Question 1: I recently had a large, unexpected expense come up and really struggled to pay it off. I just can’t seem to get ahead and save money. Any tips?
Well, the simple answer is spend less than you earn, but that doesn’t really help most people put anything into action.
Cash flow management and budgeting are the cornerstone of wealth creation and financial planning, but this is often downplayed or even overlooked as people look for the next shiny investment.
I believe the key is to find a system that works for you, as you will then be much more likely to stick with it and succeed.
Below are some ideas that you can try.
Write a budget
This sounds intimidating, but it needn’t be. Simply record your income and add up your expenses.
You can then decide how much of your income you want to save and look at what expenses you can cut back or cut out altogether.
You could take advantage of a host of free budgeting options, apps and online tools, or the old-school Excel spreadsheet.
Alternatively, look back at your credit card and bank statements. Because nearly all of our spending these days is done electronically, it is quite easy to see where funds have been spent.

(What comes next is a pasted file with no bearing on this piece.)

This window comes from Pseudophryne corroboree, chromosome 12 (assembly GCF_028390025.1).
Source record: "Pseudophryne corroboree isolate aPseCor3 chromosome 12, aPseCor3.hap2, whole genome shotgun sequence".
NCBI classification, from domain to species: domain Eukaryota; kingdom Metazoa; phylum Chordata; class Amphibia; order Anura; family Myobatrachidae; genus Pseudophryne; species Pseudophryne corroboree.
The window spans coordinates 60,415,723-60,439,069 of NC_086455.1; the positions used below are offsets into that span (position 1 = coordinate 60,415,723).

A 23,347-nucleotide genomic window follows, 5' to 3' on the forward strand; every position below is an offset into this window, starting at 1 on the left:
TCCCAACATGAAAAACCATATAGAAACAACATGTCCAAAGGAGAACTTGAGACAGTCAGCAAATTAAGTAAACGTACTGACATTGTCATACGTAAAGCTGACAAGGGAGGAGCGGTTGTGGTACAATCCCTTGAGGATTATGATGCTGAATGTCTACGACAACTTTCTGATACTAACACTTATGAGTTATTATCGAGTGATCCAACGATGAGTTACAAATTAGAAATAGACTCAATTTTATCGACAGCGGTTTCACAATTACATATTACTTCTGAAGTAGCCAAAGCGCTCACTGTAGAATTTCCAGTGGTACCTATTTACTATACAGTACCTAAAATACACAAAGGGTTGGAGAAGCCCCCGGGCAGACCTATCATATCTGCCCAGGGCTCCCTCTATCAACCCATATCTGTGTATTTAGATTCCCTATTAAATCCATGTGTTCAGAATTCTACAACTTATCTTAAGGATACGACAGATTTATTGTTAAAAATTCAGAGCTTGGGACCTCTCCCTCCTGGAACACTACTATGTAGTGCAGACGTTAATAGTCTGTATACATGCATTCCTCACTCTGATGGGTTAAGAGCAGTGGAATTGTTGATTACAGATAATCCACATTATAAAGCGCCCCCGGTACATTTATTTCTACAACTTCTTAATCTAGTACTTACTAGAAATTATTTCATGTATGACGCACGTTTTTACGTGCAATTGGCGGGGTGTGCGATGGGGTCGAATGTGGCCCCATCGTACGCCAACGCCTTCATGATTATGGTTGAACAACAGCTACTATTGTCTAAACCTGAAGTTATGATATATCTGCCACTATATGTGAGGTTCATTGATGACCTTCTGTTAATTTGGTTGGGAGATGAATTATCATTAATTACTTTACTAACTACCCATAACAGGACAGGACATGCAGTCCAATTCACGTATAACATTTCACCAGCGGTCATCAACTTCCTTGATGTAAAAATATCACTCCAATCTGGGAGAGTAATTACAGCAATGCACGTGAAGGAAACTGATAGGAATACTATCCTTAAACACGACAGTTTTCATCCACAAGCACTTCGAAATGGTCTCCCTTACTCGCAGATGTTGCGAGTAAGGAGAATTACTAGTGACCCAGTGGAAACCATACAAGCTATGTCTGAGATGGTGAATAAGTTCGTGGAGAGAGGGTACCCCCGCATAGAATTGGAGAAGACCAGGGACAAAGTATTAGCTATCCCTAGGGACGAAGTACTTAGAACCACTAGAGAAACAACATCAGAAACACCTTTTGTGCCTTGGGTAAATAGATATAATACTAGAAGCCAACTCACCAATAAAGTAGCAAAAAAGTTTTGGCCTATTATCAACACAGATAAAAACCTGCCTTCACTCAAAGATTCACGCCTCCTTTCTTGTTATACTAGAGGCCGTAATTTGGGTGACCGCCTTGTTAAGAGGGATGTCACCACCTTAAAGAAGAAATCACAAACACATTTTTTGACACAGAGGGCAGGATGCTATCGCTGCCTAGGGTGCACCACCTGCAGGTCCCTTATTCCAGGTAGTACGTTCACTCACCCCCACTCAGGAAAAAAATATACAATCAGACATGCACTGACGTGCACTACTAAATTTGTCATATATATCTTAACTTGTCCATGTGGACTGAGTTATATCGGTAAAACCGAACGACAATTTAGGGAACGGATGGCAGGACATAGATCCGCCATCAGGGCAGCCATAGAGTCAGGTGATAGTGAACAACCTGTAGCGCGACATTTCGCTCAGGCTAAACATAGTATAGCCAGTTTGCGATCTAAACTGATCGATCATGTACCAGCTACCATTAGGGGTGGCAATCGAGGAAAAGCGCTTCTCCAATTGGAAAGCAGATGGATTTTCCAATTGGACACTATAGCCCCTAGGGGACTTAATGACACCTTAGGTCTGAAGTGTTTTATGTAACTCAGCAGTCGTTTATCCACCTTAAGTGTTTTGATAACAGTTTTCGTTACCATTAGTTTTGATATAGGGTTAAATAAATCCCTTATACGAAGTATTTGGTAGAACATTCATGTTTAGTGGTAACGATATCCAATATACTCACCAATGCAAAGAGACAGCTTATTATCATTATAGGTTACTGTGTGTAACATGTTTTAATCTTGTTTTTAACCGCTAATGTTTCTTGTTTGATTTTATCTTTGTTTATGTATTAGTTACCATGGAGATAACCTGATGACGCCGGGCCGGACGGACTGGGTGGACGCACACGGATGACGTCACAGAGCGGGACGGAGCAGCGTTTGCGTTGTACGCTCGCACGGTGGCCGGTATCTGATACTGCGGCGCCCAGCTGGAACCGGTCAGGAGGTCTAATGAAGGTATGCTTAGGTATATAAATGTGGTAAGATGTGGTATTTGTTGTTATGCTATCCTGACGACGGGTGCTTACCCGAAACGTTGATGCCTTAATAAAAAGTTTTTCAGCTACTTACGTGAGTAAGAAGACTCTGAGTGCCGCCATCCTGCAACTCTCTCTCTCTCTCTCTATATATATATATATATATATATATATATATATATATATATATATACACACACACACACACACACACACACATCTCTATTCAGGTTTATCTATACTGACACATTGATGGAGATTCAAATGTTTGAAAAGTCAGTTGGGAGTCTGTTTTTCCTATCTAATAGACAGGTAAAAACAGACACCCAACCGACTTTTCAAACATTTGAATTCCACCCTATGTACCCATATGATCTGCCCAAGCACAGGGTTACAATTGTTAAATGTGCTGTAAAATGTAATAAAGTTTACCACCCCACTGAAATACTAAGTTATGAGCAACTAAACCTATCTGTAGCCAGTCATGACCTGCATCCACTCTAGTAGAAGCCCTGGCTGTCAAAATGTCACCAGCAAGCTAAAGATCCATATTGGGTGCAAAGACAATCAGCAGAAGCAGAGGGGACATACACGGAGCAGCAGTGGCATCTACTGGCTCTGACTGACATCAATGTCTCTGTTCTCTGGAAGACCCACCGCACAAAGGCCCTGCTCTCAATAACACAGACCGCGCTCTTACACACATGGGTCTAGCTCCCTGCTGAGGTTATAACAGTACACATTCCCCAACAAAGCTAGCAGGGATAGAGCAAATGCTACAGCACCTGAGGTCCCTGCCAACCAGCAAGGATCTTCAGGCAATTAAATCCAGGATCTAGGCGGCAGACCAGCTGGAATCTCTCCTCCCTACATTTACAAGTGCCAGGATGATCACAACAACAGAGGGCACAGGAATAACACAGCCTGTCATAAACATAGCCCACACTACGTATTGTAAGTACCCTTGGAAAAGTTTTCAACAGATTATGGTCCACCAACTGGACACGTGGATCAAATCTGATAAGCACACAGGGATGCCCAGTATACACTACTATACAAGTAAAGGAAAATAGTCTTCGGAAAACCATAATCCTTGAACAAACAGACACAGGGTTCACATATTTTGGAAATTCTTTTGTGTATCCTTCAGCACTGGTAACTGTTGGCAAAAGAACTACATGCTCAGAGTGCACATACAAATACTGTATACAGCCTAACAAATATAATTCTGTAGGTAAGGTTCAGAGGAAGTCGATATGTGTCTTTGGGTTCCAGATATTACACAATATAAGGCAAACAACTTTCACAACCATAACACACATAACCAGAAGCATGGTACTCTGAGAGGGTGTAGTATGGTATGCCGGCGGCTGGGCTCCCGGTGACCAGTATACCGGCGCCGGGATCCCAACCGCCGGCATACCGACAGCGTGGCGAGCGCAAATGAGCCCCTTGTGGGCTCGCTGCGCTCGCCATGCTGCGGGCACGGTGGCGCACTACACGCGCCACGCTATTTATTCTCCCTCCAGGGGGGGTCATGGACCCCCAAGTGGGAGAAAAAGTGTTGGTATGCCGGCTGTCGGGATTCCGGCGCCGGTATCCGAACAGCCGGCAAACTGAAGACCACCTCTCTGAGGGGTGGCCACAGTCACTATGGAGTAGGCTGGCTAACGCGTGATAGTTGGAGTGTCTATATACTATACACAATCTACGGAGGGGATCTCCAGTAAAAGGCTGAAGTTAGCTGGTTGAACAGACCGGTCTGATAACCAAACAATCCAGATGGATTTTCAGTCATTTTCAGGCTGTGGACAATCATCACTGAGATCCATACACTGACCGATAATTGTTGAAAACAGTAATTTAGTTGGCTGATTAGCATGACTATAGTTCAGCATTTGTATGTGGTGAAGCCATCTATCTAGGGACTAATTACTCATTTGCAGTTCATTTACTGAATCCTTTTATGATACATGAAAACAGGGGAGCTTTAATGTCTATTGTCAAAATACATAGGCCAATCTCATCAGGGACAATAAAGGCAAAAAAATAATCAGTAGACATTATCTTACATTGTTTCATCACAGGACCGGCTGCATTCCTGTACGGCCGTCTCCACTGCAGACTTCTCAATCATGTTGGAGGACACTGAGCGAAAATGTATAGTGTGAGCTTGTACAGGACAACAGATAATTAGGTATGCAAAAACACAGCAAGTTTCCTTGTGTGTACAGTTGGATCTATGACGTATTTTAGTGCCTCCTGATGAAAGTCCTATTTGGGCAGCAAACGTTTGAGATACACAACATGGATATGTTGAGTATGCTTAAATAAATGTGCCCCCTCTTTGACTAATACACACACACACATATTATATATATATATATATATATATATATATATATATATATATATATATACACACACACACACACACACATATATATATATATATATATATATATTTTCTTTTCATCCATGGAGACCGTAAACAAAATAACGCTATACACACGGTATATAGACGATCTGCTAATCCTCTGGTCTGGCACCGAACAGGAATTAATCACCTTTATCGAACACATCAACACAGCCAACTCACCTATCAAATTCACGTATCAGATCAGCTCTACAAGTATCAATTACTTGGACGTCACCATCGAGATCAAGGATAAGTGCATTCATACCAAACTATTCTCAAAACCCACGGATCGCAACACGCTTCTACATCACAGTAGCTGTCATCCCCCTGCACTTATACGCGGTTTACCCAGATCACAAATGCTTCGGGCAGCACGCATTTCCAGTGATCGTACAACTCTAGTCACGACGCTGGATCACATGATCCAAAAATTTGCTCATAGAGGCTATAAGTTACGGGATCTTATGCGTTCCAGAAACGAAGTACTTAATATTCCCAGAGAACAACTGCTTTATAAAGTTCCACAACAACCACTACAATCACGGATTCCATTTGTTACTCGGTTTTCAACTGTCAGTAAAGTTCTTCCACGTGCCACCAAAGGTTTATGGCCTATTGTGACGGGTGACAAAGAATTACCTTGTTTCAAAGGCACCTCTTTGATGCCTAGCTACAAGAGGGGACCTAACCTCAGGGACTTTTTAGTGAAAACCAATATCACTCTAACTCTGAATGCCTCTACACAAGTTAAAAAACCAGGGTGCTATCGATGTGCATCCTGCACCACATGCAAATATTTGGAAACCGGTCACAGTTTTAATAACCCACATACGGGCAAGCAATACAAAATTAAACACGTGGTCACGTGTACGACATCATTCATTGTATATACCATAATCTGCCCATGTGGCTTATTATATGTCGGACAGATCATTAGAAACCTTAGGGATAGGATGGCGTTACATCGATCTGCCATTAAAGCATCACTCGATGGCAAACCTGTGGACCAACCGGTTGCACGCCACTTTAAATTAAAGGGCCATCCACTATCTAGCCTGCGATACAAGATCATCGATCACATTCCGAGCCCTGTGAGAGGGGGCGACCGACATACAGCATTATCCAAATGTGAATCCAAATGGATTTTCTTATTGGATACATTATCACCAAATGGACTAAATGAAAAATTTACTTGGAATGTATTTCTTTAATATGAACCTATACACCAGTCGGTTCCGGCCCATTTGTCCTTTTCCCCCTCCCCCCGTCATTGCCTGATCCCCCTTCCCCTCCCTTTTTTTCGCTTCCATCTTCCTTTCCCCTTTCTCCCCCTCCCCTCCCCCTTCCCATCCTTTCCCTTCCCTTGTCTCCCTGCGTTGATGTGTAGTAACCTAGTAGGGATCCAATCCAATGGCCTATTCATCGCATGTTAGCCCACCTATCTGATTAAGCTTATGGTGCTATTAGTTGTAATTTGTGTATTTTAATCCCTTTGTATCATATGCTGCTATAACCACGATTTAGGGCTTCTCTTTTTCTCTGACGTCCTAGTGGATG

Moneysmart – run by corporate regulator ASIC – also has some good tools that are easy to use.
Track your spending
Whatever you track can be improved.
Want to eat less calories? Track them. Want to do more steps? Track them. Want to spend less? Track spending.
There are many free apps that can track your spending, with all major banks now offering one.
Using one for the first time, you will be surprised to see where your money goes.
Once you find out, you can make more informed decisions about where you want to spend your money.
Pay yourself first
Automatically paying money into your savings account as soon as you get paid is probably the easiest way to save money.
It takes into account some basic behavioural finance principles, in that it recognises that most people don’t like doing budgets and are more likely to spend their money if they leave it in their everyday account.
In other words, disposable income is normally disposed of.
Paying yourself first involves putting money aside for your ‘future self’ before anything else.
You can then do anything you want with the leftover amount because that is reserved for current spending.
You might want to save set amounts into specific accounts straight from your pay, before you have a chance to spend it.
For example, you might put some money into a holiday account and some into an emergency or new car fund etc. If you then receive a pay rise, pay yourself first and put the additional amount into savings.
Alternatively, you might want to pay yourself a percentage of your salary, much like your employer super payments which are set at 10 per cent of your salary (moving to 10.5 per cent in 2022-23).
You might decide to pay somewhere between 2 and 10 per cent of your salary into dedicated savings accounts.
Your lifestyle spending tends to automatically correct.